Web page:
(122-12-14) The Memory of Heat
The Memory of Heat
Summary: Two ex-dragonriders in a black glass pavilion in the heat of the afternoon, with fire and blood as ever foremost in their minds.
Date: 14/12/2015
Related: The Yellow Wedding!

Inside the mighty black stone pavilion at the heart of the garden, glassed in on seven sides to trap in the heat, Rhaegor and one of his Velaryon men are engaged in a spar so brutal as to more closely resemble actual combat. There are spectators, as one would expect there to be at Dragon Door Manse; a bit of the old ultraviolence is merely good sport. There are benches along each of the pavilion's seven walls, but in the heated midst of the spar, both Rhaegor and his opponent occasionally jump and run atop them, so that spectators are at their own risk of receiving a spray of blood or sweat as the men sweep past. Presently, Rhaegor is pressing the Velaryon with a series of rapid strikes, their exertion manifested both audibly and in the slick sheen they wear as a second skin, the heat in the pavilion well beyond what most civilized folk would contemplate tolerating.

The glass door which forms the pavilion's seventh side opens and shuts, letting in a waft of cooler air brief and sharply fragrant of citrus, cypress, and bergamot. A man rises unbidden from the nearest bench to make room for a tall woman in finely-tooled leathers the colour of burnished gold, worn over a white silk shirt with its cuffs folded up about her elbows, her waist-length golden braids whitening with age: Princess Vhaerys Targaryen.

Drawn here by the chance words of men-at-arms who could endure the temperature no longer, overheard as she was inspecting the progress of her seedlings, she sits with her violet gaze intent upon the two men set each upon breaking the other, and with one leg crossed over the other at the knee, her long limbs kept out of the way of these combatants whose frenzied attacks and counterattacks seem to redouble the heat trapped within this black glass prism. A heat which doesn't touch her even dressed as she is, with the weight of her braids about her shoulders. The blood of the dragon denotes certain tastes — all of which are catered to in here, sooner or later.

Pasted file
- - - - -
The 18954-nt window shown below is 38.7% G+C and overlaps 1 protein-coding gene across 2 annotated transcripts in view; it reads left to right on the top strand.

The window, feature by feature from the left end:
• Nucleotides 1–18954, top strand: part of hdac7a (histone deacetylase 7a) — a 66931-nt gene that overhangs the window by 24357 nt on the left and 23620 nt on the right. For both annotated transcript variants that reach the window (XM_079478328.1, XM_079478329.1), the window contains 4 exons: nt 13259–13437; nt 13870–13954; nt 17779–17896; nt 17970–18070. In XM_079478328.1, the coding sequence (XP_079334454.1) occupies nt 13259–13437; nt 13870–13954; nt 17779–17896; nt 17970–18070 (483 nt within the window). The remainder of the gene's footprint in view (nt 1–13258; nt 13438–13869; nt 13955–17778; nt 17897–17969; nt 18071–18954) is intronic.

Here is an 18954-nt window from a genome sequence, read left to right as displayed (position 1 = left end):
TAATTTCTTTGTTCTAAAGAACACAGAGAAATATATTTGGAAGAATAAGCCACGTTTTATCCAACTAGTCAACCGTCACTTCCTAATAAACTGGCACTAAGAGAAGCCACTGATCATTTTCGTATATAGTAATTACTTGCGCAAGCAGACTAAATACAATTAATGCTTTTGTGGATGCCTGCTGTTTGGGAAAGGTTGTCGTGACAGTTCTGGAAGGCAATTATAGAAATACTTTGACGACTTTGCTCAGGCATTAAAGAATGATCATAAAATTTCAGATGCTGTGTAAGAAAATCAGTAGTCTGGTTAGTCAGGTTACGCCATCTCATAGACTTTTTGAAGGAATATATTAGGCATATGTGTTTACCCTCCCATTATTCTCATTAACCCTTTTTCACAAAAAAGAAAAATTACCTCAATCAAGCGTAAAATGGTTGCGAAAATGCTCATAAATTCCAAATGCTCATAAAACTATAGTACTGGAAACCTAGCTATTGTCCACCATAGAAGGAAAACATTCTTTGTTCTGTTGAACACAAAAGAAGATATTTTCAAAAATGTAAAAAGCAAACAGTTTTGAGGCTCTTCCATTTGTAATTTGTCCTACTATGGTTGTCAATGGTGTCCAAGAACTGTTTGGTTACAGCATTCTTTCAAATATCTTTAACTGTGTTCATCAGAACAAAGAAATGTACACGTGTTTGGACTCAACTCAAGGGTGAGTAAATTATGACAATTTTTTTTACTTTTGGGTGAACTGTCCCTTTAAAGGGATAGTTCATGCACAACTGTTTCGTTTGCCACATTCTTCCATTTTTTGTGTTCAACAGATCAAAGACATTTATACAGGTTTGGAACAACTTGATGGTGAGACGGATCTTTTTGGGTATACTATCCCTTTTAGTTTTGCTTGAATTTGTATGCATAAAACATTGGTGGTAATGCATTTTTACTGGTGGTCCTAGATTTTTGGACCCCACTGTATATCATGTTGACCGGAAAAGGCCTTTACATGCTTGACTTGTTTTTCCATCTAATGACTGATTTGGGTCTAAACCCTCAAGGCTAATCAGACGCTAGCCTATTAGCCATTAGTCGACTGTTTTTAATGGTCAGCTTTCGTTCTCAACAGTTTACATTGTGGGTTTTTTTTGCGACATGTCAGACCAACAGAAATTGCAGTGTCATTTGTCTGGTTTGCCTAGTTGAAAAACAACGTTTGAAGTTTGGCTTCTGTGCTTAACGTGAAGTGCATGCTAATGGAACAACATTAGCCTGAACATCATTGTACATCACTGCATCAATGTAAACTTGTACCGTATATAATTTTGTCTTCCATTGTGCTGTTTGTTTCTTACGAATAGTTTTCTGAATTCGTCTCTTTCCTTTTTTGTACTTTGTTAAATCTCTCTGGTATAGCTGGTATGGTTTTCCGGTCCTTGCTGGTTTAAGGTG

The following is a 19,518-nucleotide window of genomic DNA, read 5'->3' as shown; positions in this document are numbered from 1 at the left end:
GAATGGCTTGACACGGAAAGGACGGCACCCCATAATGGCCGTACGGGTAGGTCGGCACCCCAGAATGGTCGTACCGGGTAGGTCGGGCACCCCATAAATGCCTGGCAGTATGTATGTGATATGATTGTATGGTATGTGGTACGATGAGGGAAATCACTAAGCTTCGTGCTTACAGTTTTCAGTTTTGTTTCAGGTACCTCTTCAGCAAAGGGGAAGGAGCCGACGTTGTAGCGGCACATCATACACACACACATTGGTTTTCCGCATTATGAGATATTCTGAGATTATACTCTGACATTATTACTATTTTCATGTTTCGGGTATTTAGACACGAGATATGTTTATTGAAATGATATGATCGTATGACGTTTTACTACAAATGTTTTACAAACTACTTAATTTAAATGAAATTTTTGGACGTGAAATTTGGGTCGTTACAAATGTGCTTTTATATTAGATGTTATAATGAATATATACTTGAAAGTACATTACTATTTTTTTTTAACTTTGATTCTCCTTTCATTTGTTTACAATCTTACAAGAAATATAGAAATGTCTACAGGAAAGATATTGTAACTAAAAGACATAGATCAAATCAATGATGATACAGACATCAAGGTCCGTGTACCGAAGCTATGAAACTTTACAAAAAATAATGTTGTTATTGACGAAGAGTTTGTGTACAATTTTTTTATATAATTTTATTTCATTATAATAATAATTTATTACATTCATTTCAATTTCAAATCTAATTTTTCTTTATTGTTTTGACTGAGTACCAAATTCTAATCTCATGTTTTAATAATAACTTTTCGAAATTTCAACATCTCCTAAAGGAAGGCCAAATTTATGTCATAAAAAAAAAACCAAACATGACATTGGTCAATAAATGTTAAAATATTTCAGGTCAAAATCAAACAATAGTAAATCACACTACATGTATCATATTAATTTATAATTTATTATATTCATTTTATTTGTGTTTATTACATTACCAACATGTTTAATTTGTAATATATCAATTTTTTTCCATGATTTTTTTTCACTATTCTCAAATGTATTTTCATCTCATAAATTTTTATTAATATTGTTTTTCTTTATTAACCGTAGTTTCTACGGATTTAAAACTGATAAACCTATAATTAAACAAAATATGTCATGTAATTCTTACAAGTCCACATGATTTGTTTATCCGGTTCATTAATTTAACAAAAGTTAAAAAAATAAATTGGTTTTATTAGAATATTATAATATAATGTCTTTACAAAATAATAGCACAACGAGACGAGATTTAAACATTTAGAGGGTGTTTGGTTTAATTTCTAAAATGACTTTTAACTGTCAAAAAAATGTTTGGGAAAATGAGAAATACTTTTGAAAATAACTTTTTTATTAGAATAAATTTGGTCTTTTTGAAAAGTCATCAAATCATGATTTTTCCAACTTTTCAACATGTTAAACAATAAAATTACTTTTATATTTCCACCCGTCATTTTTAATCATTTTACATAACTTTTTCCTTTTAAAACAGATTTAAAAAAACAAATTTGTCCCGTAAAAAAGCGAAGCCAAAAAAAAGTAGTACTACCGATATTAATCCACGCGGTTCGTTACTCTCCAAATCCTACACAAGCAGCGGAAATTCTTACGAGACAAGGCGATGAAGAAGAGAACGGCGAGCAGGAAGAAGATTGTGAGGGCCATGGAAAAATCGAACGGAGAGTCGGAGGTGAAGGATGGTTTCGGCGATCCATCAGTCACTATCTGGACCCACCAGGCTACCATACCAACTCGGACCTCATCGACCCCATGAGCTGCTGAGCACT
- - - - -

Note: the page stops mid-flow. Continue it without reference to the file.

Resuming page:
The Velaryon begins to flag, not long after Vhaerys enters the pavilion. Rhaegor is in fine form, proof paid to his reputation as a skilled warrior. The minor wounds he gained during the tournament do not hinder his performance, even as the still-forming scab on his swordhand splits, spraying fresh blood as it slices through the air. He still seethes with the heat of his dragon fever, and it inspires him to ruthlessness in his combat. The Velaryon attempts to yield, but Rhaegor taunts him. "Come now, I know you've more sweat to spend."

Droplets of that very dragon's blood blossom upon Vhaerys's snowy-white sleeve; she, normally so fastidious, is unaware amidst the luxury of such warmth. The other watchers sit silently, hushed by Rhaegor's prowess, simply waiting to see how it will turn out, whether this will prove one of his merciful days. But the only woman present, who has seen far from enough to sate her curiosity, calls out to the Velaryon boy in a low, taunting voice: "You'll show yourself a coward before me so soon…?"

And so the Velaryon regroups. He is one of Rhaegor's closest men, from his days in Qarth, and he is well used to the intensity of the dragon prince. Vhaerys sweeps him unto a second wind with her needling words, and now it's the Velaryon who presses Rhaegor in a sudden, flurrying attack. The pair are well-matched, and have great practice fighting alongside each other. They know their respective strengths and weaknesses. If this were for all the marbles, it would be brutal. But even though they are the both of them intent on victory, neither of them truly threatens the other past the boundary of recreation. The Velaryon drives Rhaegor back and back and back, toward Vhaerys and her spot on the bench, and at the very last moment it seems the Targaryen intended to lure the Velaryon there rather than the other way around; he spins neatly on his heel, a reckless slash of his blade bringing its point perilously close to both Vhaerys' face, as it slices through the air, and the Velaryon's heart, as the tip lands atop his armor. "Now you may yield," Rhaegor says.